Not only in Uruguay, but in Chile, Argentina, and every country in Latin America, people are still looking for the missing victims of their United States financially sponsored and endorsed state terrorism and dictatorship. As Monica Cardoso and Carlos Liscano so brilliantly show in their book “La Impunidad y su Relato”, the Latin American continent was condemned to the cruelty of their oppressors, inside and outside their country. When Uruguayan President Juan María Bordaberry introduced the military to the state apparatus, the Tupamaros were already decimated, with their members jailed, exiled, dead or forcibly disappeared. He declared that the reason for the military to be part of the government was, in part, to fight them, but they ended up slaughtering people from every political view and way of life. Every Latin American country lived a different process, and their authoritarian regimes were products of their distinct traits. How the people fought for a more democratic and independent country was met with the cruellest response from the regimes, with no regard for the lives and the general well-being of their citizens and countries.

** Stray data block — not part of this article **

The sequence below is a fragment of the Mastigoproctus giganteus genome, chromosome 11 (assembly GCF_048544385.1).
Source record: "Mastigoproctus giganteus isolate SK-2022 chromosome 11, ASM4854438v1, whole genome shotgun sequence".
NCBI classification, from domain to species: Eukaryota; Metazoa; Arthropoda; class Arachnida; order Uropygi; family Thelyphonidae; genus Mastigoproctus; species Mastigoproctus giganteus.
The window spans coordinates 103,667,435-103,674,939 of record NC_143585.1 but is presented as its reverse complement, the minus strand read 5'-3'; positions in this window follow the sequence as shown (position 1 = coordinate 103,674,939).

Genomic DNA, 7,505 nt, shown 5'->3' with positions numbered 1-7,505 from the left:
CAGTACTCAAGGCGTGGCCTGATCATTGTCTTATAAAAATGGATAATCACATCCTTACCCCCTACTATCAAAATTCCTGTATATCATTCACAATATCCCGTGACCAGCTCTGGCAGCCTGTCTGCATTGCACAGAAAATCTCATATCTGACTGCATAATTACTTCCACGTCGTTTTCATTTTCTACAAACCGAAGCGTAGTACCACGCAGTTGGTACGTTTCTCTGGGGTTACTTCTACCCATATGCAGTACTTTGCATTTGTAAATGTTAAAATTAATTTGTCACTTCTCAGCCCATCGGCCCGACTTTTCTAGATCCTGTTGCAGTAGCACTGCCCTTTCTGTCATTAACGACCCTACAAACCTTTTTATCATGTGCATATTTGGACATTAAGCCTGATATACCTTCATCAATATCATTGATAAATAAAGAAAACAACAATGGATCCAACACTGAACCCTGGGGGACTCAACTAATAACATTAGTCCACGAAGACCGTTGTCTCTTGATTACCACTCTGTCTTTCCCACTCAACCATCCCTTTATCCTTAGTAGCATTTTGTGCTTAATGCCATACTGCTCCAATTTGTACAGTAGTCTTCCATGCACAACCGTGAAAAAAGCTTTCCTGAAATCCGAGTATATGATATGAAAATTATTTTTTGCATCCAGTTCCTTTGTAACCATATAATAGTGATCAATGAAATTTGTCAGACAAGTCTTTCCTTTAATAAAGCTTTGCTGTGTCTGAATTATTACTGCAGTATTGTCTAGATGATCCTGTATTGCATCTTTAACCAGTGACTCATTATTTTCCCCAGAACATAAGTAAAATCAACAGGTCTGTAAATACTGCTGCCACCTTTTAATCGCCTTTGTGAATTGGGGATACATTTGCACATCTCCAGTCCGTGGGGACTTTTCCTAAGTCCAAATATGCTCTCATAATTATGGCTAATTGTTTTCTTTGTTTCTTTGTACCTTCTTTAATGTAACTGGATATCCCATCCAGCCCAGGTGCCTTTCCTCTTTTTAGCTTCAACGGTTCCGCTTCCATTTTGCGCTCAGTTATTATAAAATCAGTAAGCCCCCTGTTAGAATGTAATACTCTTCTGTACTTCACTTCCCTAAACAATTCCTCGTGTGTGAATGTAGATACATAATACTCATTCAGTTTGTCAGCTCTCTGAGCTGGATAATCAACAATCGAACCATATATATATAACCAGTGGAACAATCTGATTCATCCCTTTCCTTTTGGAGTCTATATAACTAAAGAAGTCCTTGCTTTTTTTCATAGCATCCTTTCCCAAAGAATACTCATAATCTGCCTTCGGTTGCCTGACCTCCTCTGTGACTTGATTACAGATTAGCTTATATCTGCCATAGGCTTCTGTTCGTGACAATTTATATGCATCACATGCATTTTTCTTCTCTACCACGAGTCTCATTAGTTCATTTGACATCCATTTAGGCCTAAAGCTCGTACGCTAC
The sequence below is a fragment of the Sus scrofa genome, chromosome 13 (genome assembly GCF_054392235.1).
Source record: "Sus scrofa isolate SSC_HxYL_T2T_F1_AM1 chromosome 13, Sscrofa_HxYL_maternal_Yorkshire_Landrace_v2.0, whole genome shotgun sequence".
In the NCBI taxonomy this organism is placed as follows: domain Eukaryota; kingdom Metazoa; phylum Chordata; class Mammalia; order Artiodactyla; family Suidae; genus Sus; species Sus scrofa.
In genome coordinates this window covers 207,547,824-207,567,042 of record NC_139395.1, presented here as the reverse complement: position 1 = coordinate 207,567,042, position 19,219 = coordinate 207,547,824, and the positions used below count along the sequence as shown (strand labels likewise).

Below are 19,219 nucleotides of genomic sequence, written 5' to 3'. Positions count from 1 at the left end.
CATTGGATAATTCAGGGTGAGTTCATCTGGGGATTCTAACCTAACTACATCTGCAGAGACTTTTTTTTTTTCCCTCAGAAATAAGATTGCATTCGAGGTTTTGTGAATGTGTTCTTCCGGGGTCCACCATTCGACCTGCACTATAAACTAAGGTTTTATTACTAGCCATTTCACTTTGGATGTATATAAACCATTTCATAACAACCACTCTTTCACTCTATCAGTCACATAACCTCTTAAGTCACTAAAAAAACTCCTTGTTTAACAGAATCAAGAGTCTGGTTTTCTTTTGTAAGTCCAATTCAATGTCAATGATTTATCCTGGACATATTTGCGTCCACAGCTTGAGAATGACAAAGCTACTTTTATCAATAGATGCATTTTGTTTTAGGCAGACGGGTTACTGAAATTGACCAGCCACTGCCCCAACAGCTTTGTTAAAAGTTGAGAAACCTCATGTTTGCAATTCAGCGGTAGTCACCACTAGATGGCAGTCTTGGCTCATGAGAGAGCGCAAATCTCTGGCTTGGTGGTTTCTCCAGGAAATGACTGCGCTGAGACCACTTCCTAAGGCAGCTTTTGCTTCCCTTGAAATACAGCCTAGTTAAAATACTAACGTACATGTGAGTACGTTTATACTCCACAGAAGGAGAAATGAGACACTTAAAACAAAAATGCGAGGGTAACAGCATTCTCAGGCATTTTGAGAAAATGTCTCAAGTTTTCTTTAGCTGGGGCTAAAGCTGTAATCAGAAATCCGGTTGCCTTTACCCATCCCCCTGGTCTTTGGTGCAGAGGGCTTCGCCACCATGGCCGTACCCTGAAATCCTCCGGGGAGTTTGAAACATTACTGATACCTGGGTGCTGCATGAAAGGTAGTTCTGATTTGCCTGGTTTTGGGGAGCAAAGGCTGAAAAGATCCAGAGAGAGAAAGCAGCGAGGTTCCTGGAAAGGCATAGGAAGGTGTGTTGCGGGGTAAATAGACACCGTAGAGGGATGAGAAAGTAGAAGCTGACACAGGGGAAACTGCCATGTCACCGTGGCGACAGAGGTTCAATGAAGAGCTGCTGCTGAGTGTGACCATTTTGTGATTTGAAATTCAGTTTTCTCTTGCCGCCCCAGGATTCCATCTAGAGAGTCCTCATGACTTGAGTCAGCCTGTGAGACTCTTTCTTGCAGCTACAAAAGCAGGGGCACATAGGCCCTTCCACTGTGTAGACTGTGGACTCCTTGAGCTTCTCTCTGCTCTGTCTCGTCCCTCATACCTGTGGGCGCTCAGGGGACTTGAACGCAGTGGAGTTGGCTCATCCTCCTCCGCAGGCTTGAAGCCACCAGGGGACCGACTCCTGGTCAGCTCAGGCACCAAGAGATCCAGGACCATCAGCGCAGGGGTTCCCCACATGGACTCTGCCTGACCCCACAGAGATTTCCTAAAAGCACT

The demonstration held this year, as every year, is not only to embrace and preserve the memory of those who are gone but also a reminder to the executioners and accomplices that people are still looking for their loved ones and demanding justice and will not stop no matter how much time passes. Due to the massive assistance of each year’s demonstration, it is unmistakable that Uruguayan society is engaged in protecting human rights and non-repetition of state terrorism. Daisies are seen all over the country in May, but they thrive in the hearts and souls of those who want and need justice.

By Latin American lawyer Teodoro Manuel, Montevideo.